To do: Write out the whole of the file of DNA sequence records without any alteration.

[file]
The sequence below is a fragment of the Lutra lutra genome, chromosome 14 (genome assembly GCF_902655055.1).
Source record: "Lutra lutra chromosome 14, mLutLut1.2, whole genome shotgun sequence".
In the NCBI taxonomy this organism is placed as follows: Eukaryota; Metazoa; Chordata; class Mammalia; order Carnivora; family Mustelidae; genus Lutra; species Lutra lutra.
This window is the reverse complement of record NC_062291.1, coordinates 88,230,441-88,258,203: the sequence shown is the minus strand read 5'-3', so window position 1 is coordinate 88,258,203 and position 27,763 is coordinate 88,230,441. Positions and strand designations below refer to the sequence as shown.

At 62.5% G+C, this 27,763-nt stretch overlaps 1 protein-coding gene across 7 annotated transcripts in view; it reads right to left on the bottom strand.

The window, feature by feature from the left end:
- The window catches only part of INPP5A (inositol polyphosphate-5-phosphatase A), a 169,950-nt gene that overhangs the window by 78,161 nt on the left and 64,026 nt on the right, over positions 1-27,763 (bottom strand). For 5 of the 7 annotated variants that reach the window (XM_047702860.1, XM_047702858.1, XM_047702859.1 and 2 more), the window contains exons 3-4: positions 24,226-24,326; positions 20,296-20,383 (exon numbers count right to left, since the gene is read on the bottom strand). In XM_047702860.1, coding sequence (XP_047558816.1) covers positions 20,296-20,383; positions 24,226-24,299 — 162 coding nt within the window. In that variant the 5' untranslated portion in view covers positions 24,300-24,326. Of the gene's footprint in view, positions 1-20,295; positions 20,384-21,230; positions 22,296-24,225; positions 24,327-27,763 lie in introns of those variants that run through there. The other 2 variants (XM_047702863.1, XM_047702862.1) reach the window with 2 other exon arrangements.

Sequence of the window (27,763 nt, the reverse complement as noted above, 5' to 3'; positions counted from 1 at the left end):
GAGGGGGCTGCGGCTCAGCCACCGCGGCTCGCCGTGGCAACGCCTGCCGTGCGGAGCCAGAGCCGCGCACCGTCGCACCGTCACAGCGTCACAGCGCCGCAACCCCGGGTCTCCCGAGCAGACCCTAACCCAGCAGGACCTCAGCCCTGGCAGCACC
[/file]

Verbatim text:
The sequence below is a fragment of the Lutra lutra genome, chromosome 14 (genome assembly GCF_902655055.1).
Source record: "Lutra lutra chromosome 14, mLutLut1.2, whole genome shotgun sequence".
In the NCBI taxonomy this organism is placed as follows: Eukaryota; Metazoa; Chordata; class Mammalia; order Carnivora; family Mustelidae; genus Lutra; species Lutra lutra.
This window is the reverse complement of record NC_062291.1, coordinates 88,230,441-88,258,203: the sequence shown is the minus strand read 5'-3', so window position 1 is coordinate 88,258,203 and position 27,763 is coordinate 88,230,441. Positions and strand designations below refer to the sequence as shown.

At 62.5% G+C, this 27,763-nt stretch overlaps 1 protein-coding gene across 7 annotated transcripts in view; it reads right to left on the bottom strand.

The window, feature by feature from the left end:
- The window catches only part of INPP5A (inositol polyphosphate-5-phosphatase A), a 169,950-nt gene that overhangs the window by 78,161 nt on the left and 64,026 nt on the right, over positions 1-27,763 (bottom strand). For 5 of the 7 annotated variants that reach the window (XM_047702860.1, XM_047702858.1, XM_047702859.1 and 2 more), the window contains exons 3-4: positions 24,226-24,326; positions 20,296-20,383 (exon numbers count right to left, since the gene is read on the bottom strand). In XM_047702860.1, coding sequence (XP_047558816.1) covers positions 20,296-20,383; positions 24,226-24,299 — 162 coding nt within the window. In that variant the 5' untranslated portion in view covers positions 24,300-24,326. Of the gene's footprint in view, positions 1-20,295; positions 20,384-21,230; positions 22,296-24,225; positions 24,327-27,763 lie in introns of those variants that run through there. The other 2 variants (XM_047702863.1, XM_047702862.1) reach the window with 2 other exon arrangements.

Sequence of the window (27,763 nt, the reverse complement as noted above, 5' to 3'; positions counted from 1 at the left end):
GAGGGGGCTGCGGCTCAGCCACCGCGGCTCGCCGTGGCAACGCCTGCCGTGCGGAGCCAGAGCCGCGCACCGTCGCACCGTCACAGCGTCACAGCGCCGCAACCCCGGGTCTCCCGAGCAGACCCTAACCCAGCAGGACCTCAGCCCTGGCAGCACC